The levels basically break down to this. Fight, run for 1-2 minutes. Fight another huge fight, run somewhere. And this is the formula over and over and over. If that’s your thing, then Resistance 2’s campaign will be your new favorite game. If you are a gamer like me that likes the action broken up with cutscenes that advance the story, then you will be very disappointed. It just doesn’t make any sense to me to have these huge epic levels and then just rely on barely audible radio conversations between the soldiers. As for the controls, Resistance 2 is one of the best controlling shooters ever released.
Insomniac has really gotten down the right feel for the guns. Guns have just the right amount of recoil and each weapon feels very powerful. As with the first game, each gun has a secondary fire that is powerful, to say the least. My personal favorite weapon is the Auger. The Auger allows the player to shoot through walls and solid surfaces at enemies.
The Bullseye also makes its return and is a bit more powerful. One new weapon that is awesome is the splicer. It basically shoots out the table saw blades that create horribly bloody deaths. One taste of this in an alleyway in the Chicago level will leave you wanting to use the splicer for the rest of the game. It is just that fun to use.
Multiplayer is where Resistance 2 really shines. Insomniac are simply magicians of online gaming. How they ever got the game to run 60 players at the same time is beyond everyone except them at this point. They have completely outdone every shooter on the market. The new 8 player co-op is amazing. Instead of just throwing players into the story mode to fight over who gets to kill the enemies, Insomniac crafted a parallel story that requires each player to pick a specialty.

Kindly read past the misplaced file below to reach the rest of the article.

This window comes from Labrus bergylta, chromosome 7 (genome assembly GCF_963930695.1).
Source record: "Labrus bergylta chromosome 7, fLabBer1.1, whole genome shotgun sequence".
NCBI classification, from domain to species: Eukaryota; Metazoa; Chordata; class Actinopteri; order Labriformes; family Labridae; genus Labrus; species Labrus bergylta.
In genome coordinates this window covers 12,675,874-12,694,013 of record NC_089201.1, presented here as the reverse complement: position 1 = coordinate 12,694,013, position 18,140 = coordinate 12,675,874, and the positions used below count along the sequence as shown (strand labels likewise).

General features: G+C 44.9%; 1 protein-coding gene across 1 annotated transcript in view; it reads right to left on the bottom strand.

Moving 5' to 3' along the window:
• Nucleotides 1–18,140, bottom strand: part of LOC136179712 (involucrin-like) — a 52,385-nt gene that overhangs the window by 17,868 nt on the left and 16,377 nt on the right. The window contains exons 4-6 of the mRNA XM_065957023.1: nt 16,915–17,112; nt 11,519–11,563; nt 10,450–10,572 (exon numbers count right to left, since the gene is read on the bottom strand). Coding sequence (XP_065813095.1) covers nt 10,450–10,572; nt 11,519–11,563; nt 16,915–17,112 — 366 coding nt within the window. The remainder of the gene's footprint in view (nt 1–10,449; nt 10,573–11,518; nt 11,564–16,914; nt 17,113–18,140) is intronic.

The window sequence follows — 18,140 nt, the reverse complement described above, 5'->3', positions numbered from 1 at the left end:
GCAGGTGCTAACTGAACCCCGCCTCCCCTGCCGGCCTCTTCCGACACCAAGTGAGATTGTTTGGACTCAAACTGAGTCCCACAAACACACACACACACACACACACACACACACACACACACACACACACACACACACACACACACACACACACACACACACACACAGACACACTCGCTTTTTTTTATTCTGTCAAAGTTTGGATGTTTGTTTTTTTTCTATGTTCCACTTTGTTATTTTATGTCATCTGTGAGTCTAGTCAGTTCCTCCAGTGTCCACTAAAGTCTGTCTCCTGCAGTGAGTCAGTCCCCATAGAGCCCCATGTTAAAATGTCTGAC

Each specialty chosen has a specific purpose and for that reason alone everyone must work as a team to survive the AI and health boosted Chimera. Players with the heavy guns need the medics. Medics need shields. And so on. My personal favorite mode is 30 on 30 team deathmatch. It is just intense, to say the least.
Unlike the first game, Resistance 2’s multiplayer never feels overly chaotic. The maps are large enough to support 60 players at once so you never feel overcrowded or spread to thin. Online multiplayer is just a joy to play. I will go out on a limb here and say that hands down, Resistance 2’s online beats most shooter on the market today.
With the exception of the Chicago level, every two steps forward the campaign mode has taken, it takes one step back. With such a convoluted story and predictable battles, the story mode is really nothing to brag about. Bosses are cool, yes but they don’t save the campaign from feeling like a tedious chore.
On the other hand, the multiplayer is simply the best out there. It one-ups every shooter on the market and screams to be the next big thing. Let’s just hope if there is a Resistance 3 that the developers give us the epic story that the subject matters beg for.